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Aggregate MySQL data at high speed with ClickHouse

Feb 12, 2018

There are multiple ways how ClickHouse and MySQL can work together. External Dictionaries, ProxySQL support or realtime streaming of MySQL binary logs into ClickHouse. A few weeks ago ClickHouse team has released mysql() table function that allows to access MySQL data directly from ClickHouse. This opens up a number of interesting capabilities. Accidentally we have found a blog article in Japanese by Mikage Sawatari, that tests a new way of integration, and translated it for our blog with some minor edits.

Introduction

ClickHouse is a database with fast aggregation, and apparently, it is faster to run GROUP BY queries over MySQL data in ClickHouse rather than aggregating them normally in MySQL.

The following are benchmarks executed in the virtual environment, so please look at the relative numbers, absolute numbers may be different in a different environment.

monitor-1307227_1280.jpg

Preparation of sample data

For this tests, we prepare a dataset of 10 million rows. The dataset is generated using simple Perl script and contains strings and random integers.

makedata.pl:

#!/usr/bin/perl`

use strict;
use warnings;

srand(0);

my $RECORD_COUNT = 10000000;
for(my $i = 1; $i <= $RECORD_COUNT; $i++) {
    my @field;
    push(@field, $i);
    push(@field, sprintf("%08d\@example.com", $i));
    push(@field, int(rand(5))+1);
    push(@field, int(rand(10))+1);
    push(@field, int(rand(100000))+1);
    push(@field, int(rand(1000000))+1);
    push(@field, int(rand(10000000))+1);
    print join("\t", @field), "\n";
}

The resulting file is about 500 MB:

$ ./makedata.pl > data.tsv
$ ls -lh data.tsv 
  -rw-rw-r-- 1 mikage mikage 512M Jan 18 07:44 data.tsv
$ head -2 data.tsv 
1   00000001@example.com    1   8   9638    870466  5773036
2   00000002@example.com    4   7   36877   873905  7450951

Test MySQL queries

We need to create a table in MySQL and populate it. In order to test aggregation over different data types, we used different MySQL column types for number columns.

mysql> CREATE TABLE testdata (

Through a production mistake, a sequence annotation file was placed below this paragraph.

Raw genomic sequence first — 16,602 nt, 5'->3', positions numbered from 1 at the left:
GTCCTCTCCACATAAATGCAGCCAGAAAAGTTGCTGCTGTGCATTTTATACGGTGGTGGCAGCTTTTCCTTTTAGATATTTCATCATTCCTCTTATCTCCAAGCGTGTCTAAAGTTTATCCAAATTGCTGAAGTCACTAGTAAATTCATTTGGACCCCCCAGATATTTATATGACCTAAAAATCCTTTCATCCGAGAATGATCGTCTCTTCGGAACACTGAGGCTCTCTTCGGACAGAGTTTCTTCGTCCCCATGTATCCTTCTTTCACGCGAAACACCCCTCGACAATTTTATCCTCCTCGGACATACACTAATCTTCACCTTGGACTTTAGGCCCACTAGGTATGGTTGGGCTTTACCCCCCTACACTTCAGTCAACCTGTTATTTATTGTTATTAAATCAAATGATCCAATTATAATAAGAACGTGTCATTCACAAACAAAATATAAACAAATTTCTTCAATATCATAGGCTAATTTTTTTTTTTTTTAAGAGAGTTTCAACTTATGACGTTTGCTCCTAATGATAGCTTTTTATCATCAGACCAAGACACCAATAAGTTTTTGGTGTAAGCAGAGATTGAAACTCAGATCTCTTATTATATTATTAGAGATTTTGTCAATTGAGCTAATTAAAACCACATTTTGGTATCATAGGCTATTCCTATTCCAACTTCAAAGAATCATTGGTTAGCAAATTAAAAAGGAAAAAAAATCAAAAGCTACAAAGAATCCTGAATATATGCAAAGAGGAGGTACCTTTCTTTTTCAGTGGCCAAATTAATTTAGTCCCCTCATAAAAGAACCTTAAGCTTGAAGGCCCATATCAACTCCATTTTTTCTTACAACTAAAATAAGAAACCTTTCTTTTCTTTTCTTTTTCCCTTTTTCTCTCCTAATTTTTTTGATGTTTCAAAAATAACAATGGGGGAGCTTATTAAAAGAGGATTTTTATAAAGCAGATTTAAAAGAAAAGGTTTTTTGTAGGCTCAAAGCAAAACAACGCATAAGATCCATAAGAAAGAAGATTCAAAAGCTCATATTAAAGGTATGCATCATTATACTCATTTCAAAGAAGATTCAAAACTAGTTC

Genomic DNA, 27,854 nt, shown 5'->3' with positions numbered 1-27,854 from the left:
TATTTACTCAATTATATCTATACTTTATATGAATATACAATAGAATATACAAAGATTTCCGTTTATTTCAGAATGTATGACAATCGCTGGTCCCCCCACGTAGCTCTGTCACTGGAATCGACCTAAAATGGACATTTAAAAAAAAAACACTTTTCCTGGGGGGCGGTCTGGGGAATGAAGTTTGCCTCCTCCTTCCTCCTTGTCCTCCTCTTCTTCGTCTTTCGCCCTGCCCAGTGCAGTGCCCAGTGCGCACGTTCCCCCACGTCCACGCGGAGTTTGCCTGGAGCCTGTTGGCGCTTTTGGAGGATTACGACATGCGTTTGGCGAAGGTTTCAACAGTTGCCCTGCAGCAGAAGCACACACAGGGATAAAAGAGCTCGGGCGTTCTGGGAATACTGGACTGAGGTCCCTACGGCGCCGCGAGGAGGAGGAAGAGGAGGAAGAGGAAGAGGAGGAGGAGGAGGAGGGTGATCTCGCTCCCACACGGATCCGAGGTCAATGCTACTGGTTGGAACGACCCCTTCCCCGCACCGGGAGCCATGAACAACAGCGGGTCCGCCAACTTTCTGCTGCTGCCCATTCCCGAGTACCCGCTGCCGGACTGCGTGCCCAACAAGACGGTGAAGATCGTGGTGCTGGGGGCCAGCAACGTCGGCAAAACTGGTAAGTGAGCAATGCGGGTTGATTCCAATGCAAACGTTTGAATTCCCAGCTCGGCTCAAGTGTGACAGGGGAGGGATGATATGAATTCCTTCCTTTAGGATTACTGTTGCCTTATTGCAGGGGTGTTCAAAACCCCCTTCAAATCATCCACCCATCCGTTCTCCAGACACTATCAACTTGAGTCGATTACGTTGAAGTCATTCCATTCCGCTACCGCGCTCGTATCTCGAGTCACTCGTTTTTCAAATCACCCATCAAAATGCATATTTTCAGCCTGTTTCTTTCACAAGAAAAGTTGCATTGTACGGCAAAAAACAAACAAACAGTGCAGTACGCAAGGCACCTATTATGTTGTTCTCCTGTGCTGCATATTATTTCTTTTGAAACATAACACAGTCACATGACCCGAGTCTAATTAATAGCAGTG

id    INT NOT NULL PRIMARY KEY,
  email BLOB NOT NULL,
  data1 INT NOT NULL,
  data2 VARCHAR(100) NOT NULL,
  data3 BLOB NOT NULL,
  data4 BLOB NOT NULL,
  data5 BLOB NOT NULL
) ENGINE=InnoDB;

mysql> LOAD DATA LOCAL INFILE 'data.tsv' INTO TABLE testdata;
Query OK, 10000000 rows affected (44.98 sec)
Records: 10000000  Deleted: 0  Skipped: 0  Warnings: 0

mysql> SELECT data1, COUNT(*) FROM testdata GROUP BY data1;
+-------+----------+
| data1 | COUNT(*) |
+-------+----------+
|     1 |  2000453 |
|     2 |  1999993 |
|     3 |  1998988 |
|     4 |  1999013 |
|     5 |  2001553 |
+-------+----------+
5 rows in set (3.22 sec)

mysql> SELECT data2, COUNT(*) FROM testdata GROUP BY data2;
+-------+----------+
| data2 | COUNT(*) |
+-------+----------+
| 1     |  1000530 |
| 10    |   999424 |
| 2     |  1000648 |
| 3     |  1000357 |
| 4     |   998349 |
| 5     |   998889 |
| 6     |   999786 |
| 7     |   998774 |
| 8     |  1001805 |
| 9     |  1001438 |
+-------+----------+
10 rows in set (4.01 sec)

mysql> SELECT data3, COUNT(*) FROM testdata GROUP BY data3;

-- Results omitted

100000 rows in set (3 min 32.82 sec)

mysql> SELECT data1, COUNT(DISTINCT data5) FROM testdata GROUP BY data1;

+-------+-----------------------+
| data1 | COUNT(DISTINCT data5) |
+-------+-----------------------+
|     1 |               1813005 |
|     2 |               1812503 |
|     3 |               1812072 |